Fall is gorgeous! Thanks for your farm report! Have you seen the documentary “The Biggest Little Farm”? Watching that is my other vicarious way (other than reading your farm notes, that is) of engaging in farming, LOL! Or any YouTube videos by Gabe Brown, a “regenerative farmer” (whose book “Dirt to Soil” is being picked up as a textbook in colleges in their ag programs).

    Reply
      1. Deb

        It has it all: rescue dogs, guardian dogs, fertile pigs, chickens being killed by mystery varmints, animation, humor, starting over, bonding with the land….

        (In other words, sort of a Fathead Farm feeling, LOL!)

        Reply
    1. Ula

      That’s great news about Gabe Brown’s book beeing picked up as a textbook! I hope it starts spreading all over the world.

      Reply
  4. chris c

    And In Other News, Norwich University in the UK has now joined Cambridge in banning beef from their canteens (Cambridge also banned lamb). My thoughts – all the more for me then.

    Meanwhile Moby, that well known expert in canine physiology, is pushing for all dog shelters in LA to feed them vegan food

    https://www.plantbasednews.org/culture/moby-shelter-dogs-vegan-diet

    Finny, I thought these people were against animal abuse. Coming shortly, feeding lions on fruit.

    As Michael Eades would say, the depth of their dumth is astounding.

    Reply
    1. Walter

      There was a recent NYT article about vegan cats and how some cats prefer a high carb diet. Yes if they get addicted to it.
      Anyways, vegan cats can do fine if they are outdoor cats or there are mice in the basement.

      =======================
      https://www.nytimes.com/2011/03/31/us/31tenderloin.html?searchResultPosition=3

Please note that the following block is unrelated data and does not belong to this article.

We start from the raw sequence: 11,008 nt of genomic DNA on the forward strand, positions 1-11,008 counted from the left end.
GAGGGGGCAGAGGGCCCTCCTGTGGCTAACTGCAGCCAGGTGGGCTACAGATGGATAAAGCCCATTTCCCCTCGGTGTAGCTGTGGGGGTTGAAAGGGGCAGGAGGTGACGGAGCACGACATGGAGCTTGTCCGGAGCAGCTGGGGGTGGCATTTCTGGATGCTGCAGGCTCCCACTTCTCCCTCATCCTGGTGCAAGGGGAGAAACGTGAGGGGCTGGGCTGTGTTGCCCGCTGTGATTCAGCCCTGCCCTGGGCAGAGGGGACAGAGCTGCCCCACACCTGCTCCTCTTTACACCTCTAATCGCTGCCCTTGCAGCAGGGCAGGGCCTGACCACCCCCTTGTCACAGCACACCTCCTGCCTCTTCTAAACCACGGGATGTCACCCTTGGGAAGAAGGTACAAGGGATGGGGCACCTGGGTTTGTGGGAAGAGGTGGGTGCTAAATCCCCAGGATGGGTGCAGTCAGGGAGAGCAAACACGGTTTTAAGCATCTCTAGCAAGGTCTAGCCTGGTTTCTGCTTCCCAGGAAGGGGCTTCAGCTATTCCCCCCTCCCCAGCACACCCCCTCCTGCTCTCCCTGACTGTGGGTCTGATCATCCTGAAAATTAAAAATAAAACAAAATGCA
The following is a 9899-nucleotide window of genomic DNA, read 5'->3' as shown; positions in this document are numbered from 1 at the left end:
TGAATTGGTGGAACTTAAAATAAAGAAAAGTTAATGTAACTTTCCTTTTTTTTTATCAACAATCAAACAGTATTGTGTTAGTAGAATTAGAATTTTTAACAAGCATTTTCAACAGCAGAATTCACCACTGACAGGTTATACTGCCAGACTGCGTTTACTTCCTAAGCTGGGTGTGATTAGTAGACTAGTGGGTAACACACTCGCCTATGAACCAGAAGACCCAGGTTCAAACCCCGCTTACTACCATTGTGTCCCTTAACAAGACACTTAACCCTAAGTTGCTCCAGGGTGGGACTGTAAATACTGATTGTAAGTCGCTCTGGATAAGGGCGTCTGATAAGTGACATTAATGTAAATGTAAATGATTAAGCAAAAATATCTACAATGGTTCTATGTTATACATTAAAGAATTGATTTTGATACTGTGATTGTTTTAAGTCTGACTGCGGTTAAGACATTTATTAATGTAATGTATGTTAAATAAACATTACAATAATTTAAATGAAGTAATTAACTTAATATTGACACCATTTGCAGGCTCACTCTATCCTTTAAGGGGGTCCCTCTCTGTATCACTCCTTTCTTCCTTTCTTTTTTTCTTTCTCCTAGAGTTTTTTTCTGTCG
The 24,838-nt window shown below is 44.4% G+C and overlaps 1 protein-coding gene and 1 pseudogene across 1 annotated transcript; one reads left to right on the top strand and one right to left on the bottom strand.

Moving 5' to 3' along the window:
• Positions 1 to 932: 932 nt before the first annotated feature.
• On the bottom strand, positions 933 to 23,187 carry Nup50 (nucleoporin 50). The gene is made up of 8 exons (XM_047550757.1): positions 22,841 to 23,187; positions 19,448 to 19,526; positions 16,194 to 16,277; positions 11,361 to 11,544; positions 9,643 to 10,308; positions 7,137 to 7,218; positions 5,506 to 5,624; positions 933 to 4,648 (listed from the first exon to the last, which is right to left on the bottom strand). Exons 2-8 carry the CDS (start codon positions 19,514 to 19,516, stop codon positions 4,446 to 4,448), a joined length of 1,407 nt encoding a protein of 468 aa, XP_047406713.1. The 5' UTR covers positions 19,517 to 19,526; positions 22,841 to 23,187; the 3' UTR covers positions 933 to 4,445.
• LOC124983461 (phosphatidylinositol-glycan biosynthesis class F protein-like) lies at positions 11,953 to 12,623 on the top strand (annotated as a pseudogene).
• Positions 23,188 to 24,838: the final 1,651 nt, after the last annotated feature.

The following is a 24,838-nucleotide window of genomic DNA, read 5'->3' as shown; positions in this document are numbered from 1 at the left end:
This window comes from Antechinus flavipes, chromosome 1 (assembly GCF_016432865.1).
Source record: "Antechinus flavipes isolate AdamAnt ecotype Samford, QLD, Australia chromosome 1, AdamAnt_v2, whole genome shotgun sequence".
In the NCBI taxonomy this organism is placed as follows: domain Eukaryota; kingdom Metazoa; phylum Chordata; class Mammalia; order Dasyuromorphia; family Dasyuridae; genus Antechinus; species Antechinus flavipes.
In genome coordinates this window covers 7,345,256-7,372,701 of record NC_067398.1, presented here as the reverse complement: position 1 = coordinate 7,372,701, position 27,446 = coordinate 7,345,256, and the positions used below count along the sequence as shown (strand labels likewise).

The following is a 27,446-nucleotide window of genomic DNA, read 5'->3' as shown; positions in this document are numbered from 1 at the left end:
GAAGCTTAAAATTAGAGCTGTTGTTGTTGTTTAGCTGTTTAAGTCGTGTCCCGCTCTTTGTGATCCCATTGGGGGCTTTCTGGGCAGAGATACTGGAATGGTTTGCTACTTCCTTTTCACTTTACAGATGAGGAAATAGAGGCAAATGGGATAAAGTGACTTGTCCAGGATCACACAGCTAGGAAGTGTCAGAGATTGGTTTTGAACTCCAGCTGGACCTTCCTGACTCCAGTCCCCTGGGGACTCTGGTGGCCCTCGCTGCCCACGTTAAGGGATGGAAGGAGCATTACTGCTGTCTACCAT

]Activists Urge a Vegan Makeover
      PETA suggests renaming the Tenderloin, a storied San Francisco neighborhood, into the Tempeh District.

      By Jesse McKinley

      PRINT EDITIONActivists Urge A Vegan Makeover|March 31, 2011, Page A13
      Activists Urge a Vegan Makeover
      PETA suggests renaming the Tenderloin, a storied San Francisco neighborhood, into the Tempeh District.

      By Jesse McKinley

      PRINT EDITIONActivists Urge A Vegan Makeover|March 31, 2011, Page A13

      Reply
      1. chris c

        Oh good grief! Next they will be demanding butchers change their name to feminist shops. (Old joke – sign outside the butcher’s shop – EVERYTHING IN THIS SHOP IS WELL HUNG)

        I wonder how long before keeping chickens let alone cows pigs or goats is banned. Hopefully Tennessee will hold out for a while.

        Coming next week and being heavily trailed, a BBC programme on why we should not eat meat. The sodding propaganda is everywhere. On this week’s menu – rump steak, lamb’s liver, herrings, salmon, pheasant and of course bacon, plus a few vegetables, all mostly local and all benefiting the environment.

        Reply
        1. Tom Naughton Post author

          I don’t think Tennessee politicians would try to ban keeping chickens. The local population is well armed.